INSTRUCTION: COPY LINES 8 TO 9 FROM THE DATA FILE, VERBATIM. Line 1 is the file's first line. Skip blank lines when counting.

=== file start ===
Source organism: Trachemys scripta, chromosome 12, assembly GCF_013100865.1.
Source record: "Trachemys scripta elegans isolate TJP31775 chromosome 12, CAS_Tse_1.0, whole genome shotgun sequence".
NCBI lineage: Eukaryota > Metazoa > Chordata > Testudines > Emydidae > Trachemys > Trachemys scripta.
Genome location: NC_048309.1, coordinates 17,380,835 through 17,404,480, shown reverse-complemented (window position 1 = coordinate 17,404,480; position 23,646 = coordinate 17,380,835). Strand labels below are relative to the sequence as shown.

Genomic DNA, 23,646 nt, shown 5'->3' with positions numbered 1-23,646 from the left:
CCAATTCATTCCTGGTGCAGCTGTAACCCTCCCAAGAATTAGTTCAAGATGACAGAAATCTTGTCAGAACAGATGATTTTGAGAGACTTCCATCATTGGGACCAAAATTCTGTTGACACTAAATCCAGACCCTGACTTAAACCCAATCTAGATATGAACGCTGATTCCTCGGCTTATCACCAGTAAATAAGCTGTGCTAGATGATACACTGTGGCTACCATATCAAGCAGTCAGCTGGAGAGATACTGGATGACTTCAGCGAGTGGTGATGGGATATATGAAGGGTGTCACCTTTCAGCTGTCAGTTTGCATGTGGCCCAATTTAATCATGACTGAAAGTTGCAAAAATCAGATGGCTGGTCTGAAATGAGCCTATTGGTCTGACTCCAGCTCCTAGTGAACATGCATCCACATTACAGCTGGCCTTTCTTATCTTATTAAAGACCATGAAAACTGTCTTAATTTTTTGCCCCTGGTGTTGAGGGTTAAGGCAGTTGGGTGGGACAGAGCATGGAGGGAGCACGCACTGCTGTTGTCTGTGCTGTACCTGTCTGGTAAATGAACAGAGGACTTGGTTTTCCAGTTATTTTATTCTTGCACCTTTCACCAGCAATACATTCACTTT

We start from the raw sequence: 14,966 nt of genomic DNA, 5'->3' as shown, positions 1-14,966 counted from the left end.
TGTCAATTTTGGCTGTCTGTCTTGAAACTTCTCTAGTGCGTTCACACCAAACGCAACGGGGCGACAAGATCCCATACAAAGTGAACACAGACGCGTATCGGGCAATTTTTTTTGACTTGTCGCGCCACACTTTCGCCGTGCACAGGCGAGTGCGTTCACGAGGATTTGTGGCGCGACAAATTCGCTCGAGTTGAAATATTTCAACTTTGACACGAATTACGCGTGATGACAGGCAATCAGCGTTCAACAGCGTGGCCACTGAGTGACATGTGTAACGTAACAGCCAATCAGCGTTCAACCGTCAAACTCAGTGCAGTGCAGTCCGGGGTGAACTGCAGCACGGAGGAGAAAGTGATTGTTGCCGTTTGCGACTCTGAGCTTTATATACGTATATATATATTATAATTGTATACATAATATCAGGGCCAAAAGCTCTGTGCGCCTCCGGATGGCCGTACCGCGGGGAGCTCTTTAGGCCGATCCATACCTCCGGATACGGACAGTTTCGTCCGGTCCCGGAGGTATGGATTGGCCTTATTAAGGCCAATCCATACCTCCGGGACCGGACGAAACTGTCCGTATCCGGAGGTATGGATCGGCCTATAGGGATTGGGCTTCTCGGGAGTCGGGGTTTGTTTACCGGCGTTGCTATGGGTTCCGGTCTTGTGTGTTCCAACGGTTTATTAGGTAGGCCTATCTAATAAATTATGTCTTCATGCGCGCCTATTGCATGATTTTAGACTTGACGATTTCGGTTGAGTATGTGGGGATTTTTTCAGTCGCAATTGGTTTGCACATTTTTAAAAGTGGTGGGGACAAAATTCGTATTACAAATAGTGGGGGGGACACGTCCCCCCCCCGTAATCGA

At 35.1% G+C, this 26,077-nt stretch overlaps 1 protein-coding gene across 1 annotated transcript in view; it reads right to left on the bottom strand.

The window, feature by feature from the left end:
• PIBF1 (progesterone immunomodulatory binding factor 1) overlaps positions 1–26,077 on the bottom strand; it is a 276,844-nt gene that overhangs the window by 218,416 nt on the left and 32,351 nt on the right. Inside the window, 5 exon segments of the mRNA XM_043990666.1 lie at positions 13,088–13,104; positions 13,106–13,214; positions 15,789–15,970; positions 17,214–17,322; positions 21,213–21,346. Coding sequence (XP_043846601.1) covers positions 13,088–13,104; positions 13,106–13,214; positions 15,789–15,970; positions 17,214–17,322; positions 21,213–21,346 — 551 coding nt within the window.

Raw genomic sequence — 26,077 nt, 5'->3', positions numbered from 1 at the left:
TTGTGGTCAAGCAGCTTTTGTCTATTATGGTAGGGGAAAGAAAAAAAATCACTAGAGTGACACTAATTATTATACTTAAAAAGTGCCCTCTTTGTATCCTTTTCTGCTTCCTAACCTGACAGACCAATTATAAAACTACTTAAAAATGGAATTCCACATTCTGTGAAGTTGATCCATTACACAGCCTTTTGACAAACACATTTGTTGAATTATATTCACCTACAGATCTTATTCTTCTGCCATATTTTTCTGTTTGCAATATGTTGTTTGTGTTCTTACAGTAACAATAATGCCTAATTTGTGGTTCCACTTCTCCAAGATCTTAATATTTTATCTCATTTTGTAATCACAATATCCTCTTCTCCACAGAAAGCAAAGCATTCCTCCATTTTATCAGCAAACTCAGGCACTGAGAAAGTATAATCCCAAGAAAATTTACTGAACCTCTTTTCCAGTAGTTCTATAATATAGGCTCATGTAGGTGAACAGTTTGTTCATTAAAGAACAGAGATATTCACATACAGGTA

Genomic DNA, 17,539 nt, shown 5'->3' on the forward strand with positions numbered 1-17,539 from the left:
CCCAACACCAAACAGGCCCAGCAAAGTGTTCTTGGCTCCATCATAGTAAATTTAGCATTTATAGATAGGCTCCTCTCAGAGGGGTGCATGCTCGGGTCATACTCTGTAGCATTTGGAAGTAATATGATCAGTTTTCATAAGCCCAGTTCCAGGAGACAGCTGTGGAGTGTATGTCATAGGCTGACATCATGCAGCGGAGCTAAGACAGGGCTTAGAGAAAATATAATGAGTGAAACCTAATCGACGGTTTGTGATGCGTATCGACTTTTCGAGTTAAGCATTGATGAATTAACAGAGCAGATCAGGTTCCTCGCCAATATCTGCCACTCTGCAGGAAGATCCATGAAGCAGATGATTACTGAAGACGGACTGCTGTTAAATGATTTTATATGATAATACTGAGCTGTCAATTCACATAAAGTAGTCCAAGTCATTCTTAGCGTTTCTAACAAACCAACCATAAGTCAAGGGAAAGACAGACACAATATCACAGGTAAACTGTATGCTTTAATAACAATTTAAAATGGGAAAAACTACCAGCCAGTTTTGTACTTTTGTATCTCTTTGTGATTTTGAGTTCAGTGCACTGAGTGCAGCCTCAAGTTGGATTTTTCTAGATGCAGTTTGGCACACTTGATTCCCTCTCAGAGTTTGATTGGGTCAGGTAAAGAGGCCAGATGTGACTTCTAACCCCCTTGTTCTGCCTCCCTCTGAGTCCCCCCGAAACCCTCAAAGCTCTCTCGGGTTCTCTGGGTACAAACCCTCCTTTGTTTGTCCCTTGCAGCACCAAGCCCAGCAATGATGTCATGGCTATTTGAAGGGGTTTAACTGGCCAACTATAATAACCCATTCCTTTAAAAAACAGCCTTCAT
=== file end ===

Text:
TGTCAATTTTGGCTGTCTGTCTTGAAACTTCTCTAGTGCGTTCACACCAAACGCAACGGGGCGACAAGATCCCATACAAAGTGAACACAGACGCGTATCGGGCAATTTTTTTTGACTTGTCGCGCCACACTTTCGCCGTGCACAGGCGAGTGCGTTCACGAGGATTTGTGGCGCGACAAATTCGCTCGAGTTGAAATATTTCAACTTTGACACGAATTACGCGTGATGACAGGCAATCAGCGTTCAACAGCGTGGCCACTGAGTGACATGTGTAACGTAACAGCCAATCAGCGTTCAACCGTCAAACTCAGTGCAGTGCAGTCCGGGGTGAACTGCAGCACGGAGGAGAAAGTGATTGTTGCCGTTTGCGACTCTGAGCTTTATATACGTATATATATATTATAATTGTATACATAATATCAGGGCCAAAAGCTCTGTGCGCCTCCGGATGGCCGTACCGCGGGGAGCTCTTTAGGCCGATCCATACCTCCGGATACGGACAGTTTCGTCCGGTCCCGGAGGTATGGATTGGCCTTATTAAGGCCAATCCATACCTCCGGGACCGGACGAAACTGTCCGTATCCGGAGGTATGGATCGGCCTATAGGGATTGGGCTTCTCGGGAGTCGGGGTTTGTTTACCGGCGTTGCTATGGGTTCCGGTCTTGTGTGTTCCAACGGTTTATTAGGTAGGCCTATCTAATAAATTATGTCTTCATGCGCGCCTATTGCATGATTTTAGACTTGACGATTTCGGTTGAGTATGTGGGGATTTTTTCAGTCGCAATTGGTTTGCACATTTTTAAAAGTGGTGGGGACAAAATTCGTATTACAAATAGTGGGGGGGACACGTCCCCCCCCCGTAATCGA

At 35.1% G+C, this 26,077-nt stretch overlaps 1 protein-coding gene across 1 annotated transcript in view; it reads right to left on the bottom strand.